Pandemic, Water Costs, Consumer Behavior Lead to $2 Billion in Ag Losses Thus Far
The impact of the COVID-19 pandemic on California agriculture was severe, unprecedented, and will continue to affect the industry in the coming months and years.
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That’s the sobering news from an economic study released last week by Davis-based ERA Economics.
The pandemic’s direct negative economic impact on California ag is predicted to be between $5.9 and $8.6 billion in 2020. The estimated year-to-date losses are more than $2 billion.
Supply Chain Disruption
Abrupt shifts in purchasing patterns in export and domestic markets — prompted by the constriction in restaurant and other foodservice sales and a swing to retail purchases for at-home use — have affected ag businesses at various points in the supply chain, the study says, ultimately resulting in price impacts.
The timing of impacts varies by commodity and region. Areas like the Imperial Valley and central Coast that were in the middle of harvest and planting decisions incurred proportionally higher impacts than other regions.
Other crops that were not yet planted, such as processing tomatoes, saw impacts as contracts were canceled or revised down. Yet other industries, such as export nuts realized impacts as shipments were delayed, transportation costs increased, and foreign ports such as India were shut down.
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Greater Impacts on Rural Counties
Kern, Tulare, Imperial, and Monterey counties incurred ag-related job losses of 27% to 81%.
EDD data show job losses of more than 94,000 in crop farming sectors compared to April 2020.
Including foodservice and retail sectors, total April jobs were down by more than 800,000 across the state.
“The impact is being felt in rural communities throughout the state that rely on agriculture for their residents’ livelihoods,” says California Farm Bureau Federation President Jamie Johansson in a news release. “We want legislators and regulators to bear that in mind and avoid making farming even more costly and difficult in California.”
Change in Consumer Habits
At the consumer level, an initial run on grocery stores for consumer staples was followed by increasing purchases of nonperishable goods, as the foodservice industry shut down and consumers shifted to cooking and eating at home.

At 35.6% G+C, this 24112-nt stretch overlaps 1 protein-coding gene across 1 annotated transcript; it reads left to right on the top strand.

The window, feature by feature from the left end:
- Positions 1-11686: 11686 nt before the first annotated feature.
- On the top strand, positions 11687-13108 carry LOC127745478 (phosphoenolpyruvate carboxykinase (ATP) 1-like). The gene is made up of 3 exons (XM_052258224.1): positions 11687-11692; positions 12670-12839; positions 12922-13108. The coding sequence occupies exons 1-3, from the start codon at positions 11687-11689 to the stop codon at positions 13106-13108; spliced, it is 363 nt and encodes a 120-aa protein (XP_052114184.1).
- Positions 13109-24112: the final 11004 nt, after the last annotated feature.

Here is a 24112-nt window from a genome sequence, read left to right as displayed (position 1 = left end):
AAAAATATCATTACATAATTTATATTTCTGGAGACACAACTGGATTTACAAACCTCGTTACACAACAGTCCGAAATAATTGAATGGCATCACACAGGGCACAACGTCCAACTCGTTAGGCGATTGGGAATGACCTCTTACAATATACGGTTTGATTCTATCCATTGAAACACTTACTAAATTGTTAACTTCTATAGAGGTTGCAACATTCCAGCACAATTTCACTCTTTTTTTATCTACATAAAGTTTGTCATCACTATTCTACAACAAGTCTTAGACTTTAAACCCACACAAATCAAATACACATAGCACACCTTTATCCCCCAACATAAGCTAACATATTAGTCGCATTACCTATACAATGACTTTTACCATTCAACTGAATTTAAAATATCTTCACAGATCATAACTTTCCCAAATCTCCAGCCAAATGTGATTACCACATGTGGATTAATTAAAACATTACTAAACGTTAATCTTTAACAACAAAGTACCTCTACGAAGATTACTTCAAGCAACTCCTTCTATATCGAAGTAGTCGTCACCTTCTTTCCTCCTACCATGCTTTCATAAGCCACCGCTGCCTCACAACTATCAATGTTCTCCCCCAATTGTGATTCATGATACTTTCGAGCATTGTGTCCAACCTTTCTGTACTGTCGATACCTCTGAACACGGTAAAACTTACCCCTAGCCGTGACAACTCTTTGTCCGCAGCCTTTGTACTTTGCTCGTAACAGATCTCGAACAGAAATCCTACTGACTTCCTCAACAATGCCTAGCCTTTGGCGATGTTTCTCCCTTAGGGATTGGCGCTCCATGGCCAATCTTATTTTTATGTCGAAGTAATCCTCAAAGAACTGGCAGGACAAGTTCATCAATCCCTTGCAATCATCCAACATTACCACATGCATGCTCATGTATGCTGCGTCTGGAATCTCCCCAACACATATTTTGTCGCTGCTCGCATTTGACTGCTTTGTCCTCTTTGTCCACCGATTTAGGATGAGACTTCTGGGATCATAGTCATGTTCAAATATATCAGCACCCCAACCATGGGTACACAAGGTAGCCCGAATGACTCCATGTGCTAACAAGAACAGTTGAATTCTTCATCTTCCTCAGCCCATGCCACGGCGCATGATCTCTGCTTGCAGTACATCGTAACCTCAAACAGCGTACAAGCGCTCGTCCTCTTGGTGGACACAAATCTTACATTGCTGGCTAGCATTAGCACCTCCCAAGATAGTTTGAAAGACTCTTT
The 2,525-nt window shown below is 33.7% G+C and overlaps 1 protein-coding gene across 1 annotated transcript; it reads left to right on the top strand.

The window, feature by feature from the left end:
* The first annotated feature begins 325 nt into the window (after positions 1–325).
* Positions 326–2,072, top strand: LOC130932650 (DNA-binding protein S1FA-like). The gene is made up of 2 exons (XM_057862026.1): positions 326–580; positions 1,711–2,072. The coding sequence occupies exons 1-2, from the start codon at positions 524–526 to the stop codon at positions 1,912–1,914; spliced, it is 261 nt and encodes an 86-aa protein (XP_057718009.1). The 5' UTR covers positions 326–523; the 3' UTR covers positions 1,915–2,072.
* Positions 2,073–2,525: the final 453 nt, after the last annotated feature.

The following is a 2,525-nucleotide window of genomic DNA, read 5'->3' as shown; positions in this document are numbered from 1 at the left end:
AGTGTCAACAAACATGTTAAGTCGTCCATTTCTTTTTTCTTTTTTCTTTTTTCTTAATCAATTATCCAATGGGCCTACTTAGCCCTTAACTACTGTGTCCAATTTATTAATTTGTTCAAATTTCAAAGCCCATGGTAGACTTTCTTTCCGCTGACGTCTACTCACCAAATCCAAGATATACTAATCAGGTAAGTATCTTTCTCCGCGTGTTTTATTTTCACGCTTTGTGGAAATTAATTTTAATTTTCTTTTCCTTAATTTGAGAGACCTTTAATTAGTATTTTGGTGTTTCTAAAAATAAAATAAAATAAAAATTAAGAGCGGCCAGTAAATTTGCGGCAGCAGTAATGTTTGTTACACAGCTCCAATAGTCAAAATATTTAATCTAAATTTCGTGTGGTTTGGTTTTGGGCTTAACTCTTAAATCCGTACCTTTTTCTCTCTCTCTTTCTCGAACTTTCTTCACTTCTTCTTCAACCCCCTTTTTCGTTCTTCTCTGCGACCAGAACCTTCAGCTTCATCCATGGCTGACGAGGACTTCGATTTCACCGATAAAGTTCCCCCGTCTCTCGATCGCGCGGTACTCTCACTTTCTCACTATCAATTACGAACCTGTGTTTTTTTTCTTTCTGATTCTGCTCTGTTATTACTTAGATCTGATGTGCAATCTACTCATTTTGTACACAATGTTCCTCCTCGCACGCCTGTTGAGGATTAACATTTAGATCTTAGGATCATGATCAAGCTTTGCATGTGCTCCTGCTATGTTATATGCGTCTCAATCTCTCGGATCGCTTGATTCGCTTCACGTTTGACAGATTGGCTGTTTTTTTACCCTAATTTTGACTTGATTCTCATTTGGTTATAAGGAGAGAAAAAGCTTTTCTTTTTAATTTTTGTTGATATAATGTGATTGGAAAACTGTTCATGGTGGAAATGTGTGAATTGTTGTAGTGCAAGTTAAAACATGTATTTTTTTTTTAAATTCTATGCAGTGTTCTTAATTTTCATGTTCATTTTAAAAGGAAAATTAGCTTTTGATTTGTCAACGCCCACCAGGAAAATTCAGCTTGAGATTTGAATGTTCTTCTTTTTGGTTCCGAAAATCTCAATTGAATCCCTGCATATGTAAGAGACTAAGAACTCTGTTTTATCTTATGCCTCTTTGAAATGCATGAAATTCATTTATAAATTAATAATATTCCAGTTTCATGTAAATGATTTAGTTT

“The impact is being felt in rural communities throughout the state that rely on agriculture for their residents’ livelihoods. We want legislators and regulators to bear that in mind and avoid making farming even more costly and difficult in California.” — California Farm Bureau Federation President Jamie Johansson
Restaurants, schools, sports, entertainment, and retail outlets were closed. The export market for fresh and processed produce was impacted by a lack of freight movement, port closures, and shelter-in-place orders around the world.
The net effect: an increase in retail sales for nonperishable items, evaporation of foodservice demand, and a drop in exports.
Some Increases in Business Activity
Some markets have seen increased business activity amid the pandemic.
For example, consumer retail purchases of shelf-stable items resulted in an increase in demand for rice and processed tomato products.
Some citrus purchases, like oranges, have reportedly increased due to its perceived safety and vitamin-C immune system benefits.
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The pandemic’s impact should be viewed in the context of other pressures on ag in the state, the report said.
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Groundwater Sustainability Plan implementation started earlier this year for critically overdrafted groundwater sub-basins across the state and 2020 water supply deliveries for ag are reduced, resulting in higher water costs.
AB 1066 and SB 3 are being implemented and workforce scarcity continues, resulting in increased labor costs for many producers.
Disclosure: The study by ERA Economics was commissioned by a coalition led by the California Farm Bureau Federation. The coalition also included UnitedAg, Ag Association Management Services Inc., the California Fresh Fruit Association, California Strawberry Commission, California Tomato Growers Association, and Western Plant Health Association.)